A Case of Chronic Thrombocytopenia in a 17-Year-Old Female

Roger Riley, MD, PhD; Asad Khan, MD; Shella Pai, MS, SH(ASCP); Laura Warmke, MD; Marcus Winkler, MD; William Gunning, PhD


Lab Med. 2019;50(4):406-420. 

In This Article


The patient was a 17-year-old Asian adolescent girl with a past medical history of chronic thrombocytopenia, which originally had been identified by routine laboratory testing when she was 5 years old. Her initial symptoms consisted of persistent fevers and easy bruising. The numerical value of her platelet (PLT) count at that time could not be obtained. Treatment included a corticosteroid injection, which temporarily improved her PLT count, followed by an unknown oral medication, which she later discontinued. A working diagnosis of immune thrombocytopenic purpura (ITP) was rendered at the time of initial presentation.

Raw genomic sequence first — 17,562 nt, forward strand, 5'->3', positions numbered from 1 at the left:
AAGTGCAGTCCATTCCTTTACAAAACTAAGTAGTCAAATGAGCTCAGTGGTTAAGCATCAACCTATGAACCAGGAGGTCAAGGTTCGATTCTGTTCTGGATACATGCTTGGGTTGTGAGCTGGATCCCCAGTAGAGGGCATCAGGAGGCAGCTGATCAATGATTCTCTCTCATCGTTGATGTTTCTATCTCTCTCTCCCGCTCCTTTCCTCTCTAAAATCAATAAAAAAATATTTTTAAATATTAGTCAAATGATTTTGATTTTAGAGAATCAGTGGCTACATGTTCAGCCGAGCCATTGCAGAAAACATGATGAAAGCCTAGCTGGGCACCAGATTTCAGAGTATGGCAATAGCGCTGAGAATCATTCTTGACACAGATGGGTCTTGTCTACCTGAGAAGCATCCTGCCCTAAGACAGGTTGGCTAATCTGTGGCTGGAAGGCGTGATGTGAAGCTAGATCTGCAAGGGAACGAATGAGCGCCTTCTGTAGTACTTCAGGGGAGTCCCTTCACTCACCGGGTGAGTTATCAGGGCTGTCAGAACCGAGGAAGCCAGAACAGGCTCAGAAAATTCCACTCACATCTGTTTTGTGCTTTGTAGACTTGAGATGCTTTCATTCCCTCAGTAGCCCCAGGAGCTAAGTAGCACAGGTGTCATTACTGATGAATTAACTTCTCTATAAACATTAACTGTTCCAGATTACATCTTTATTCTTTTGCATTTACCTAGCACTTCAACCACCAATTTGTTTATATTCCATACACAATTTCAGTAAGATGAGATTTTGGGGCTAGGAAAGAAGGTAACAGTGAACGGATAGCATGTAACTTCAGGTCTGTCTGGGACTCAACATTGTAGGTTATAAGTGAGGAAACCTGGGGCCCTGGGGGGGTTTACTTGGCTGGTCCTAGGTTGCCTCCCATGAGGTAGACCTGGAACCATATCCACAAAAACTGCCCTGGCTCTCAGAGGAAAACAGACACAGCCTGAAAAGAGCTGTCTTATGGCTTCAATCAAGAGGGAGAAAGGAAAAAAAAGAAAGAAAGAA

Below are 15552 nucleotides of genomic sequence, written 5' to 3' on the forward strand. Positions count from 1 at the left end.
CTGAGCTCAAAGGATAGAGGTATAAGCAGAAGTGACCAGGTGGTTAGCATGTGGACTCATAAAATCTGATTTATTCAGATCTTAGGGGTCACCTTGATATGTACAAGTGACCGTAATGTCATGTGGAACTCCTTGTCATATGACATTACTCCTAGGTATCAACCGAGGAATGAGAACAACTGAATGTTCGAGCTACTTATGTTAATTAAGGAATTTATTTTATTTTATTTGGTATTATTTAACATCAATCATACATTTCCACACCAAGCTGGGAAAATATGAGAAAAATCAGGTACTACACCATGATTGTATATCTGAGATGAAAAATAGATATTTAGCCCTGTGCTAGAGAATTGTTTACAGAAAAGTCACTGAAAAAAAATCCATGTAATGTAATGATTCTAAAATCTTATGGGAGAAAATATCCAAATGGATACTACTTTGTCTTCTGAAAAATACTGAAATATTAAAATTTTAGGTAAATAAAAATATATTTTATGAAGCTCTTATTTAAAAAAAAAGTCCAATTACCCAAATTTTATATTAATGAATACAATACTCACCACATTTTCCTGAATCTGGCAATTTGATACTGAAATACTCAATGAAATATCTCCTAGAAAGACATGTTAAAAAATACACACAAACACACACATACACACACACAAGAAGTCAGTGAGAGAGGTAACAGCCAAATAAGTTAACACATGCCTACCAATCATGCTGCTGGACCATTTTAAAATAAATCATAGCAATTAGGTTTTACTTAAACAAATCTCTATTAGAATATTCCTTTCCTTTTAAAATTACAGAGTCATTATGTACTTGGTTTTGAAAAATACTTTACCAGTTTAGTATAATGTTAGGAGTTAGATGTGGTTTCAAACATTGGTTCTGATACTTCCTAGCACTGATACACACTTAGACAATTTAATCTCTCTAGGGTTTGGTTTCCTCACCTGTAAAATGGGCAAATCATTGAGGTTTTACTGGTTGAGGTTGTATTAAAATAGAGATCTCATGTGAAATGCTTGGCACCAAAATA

The patient presented for care at our institution reporting gingival bleeding when brushing her teeth, bruising, menorrhagia with heavy menstrual flow lasting 7 days, chronic fatigue, and persistent leg and knee pain. She did not report epistaxis or other bleeding symptoms. Her family history was negative for any bleeding or other congenital disorders, although her parents were first cousins. The physical examination findings were within normal limits except for a few small bruises on her lower extremities.